This painting is from the 1950's when Henry Inlander won the Prix de Rome, which is still considered one of the most prestigious prizes in the world of painting. The painting is a view of the valley that sits beneath the village of Anticoli Corrado. The style is a mixture of Asian and Eastern European art, bringing Chagall together with some of the scroll paintings that are such an important of art in China.
These similarities are not an accident because Inlander was a devoted student of art history and when he wasn't in his studio, he went to gallery and museum exhibitions nearly everyday. I am often asked why he was so interested in landscapes and why so little of what he painted has any references to urban life. My own sense is that he found some peace from the nightmares and depression that haunted him all his life. His landscapes were an imaginary space of repose and most importantly, a place to contemplate and to find some harmony. In that sense, he is more akin to some of the 19th century painters he loved, in particular, Cézanne. He was also profoundly influenced by Van Gogh and on the occasion of a massive retrospective of Van Gogh at the Haywood in London, he and I walked around in a frenzy as he commented on every work in the exhibition. He was also a lover of poetry, even though English was his third language after Viennese German and Italian. In the 1970's he became a close friend of the exiled Spanish poet, Rafael Alberti.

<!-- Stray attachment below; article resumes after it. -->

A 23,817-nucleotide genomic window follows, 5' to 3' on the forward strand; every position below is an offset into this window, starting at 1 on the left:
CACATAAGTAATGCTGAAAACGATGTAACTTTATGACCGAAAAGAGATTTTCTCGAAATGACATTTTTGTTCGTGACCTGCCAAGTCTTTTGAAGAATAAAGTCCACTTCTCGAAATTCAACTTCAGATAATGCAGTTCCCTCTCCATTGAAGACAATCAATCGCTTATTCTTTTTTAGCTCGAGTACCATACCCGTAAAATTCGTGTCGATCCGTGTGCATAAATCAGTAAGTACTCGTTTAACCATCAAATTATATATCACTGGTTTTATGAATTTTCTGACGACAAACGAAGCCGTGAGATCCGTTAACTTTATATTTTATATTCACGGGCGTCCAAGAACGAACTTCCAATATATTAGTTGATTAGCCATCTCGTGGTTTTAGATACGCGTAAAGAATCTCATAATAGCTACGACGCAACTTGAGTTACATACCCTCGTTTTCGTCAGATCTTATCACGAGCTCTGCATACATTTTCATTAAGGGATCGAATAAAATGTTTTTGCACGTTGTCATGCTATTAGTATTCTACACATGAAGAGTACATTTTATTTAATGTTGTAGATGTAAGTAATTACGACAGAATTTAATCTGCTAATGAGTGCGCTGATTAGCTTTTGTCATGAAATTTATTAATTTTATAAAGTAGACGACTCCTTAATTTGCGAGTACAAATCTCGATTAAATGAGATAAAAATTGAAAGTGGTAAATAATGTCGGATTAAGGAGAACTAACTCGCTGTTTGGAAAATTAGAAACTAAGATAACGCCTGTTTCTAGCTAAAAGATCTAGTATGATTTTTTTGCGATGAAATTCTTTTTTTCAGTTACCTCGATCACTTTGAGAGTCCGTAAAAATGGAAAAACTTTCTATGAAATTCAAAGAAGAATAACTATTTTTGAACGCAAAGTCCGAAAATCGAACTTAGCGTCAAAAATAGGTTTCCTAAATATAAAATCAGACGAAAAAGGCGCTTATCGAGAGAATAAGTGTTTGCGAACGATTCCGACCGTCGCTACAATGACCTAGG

Here is one of Alberti's poems:
(Sal tú, bebiendo campos y ciudades)
Transformed to a great deer of water,
Be the ocean of bright dawns,
The kingfisher’s nest on the waves.
That I might go on hoping for you, deadened,
A done reed, in the high solitudes,
Wounded by the air, and needing
Your voice, alone among the storms.
Leave me to write, frail cold reed,
My name in the running water,
Let the wind cry, solitary, river.
My name dissolved now in your snows,
Turn again to your upland slopes,
Deer of spray, king of the mountain stream.
The heart of Alberti's work is centered on delving into exile and what diasporic experiences do to the people who live their lives away from their places of birth or upbringing. That is why he and Inlander became so close. More on the relationship between exile and creativity in my next blog entry.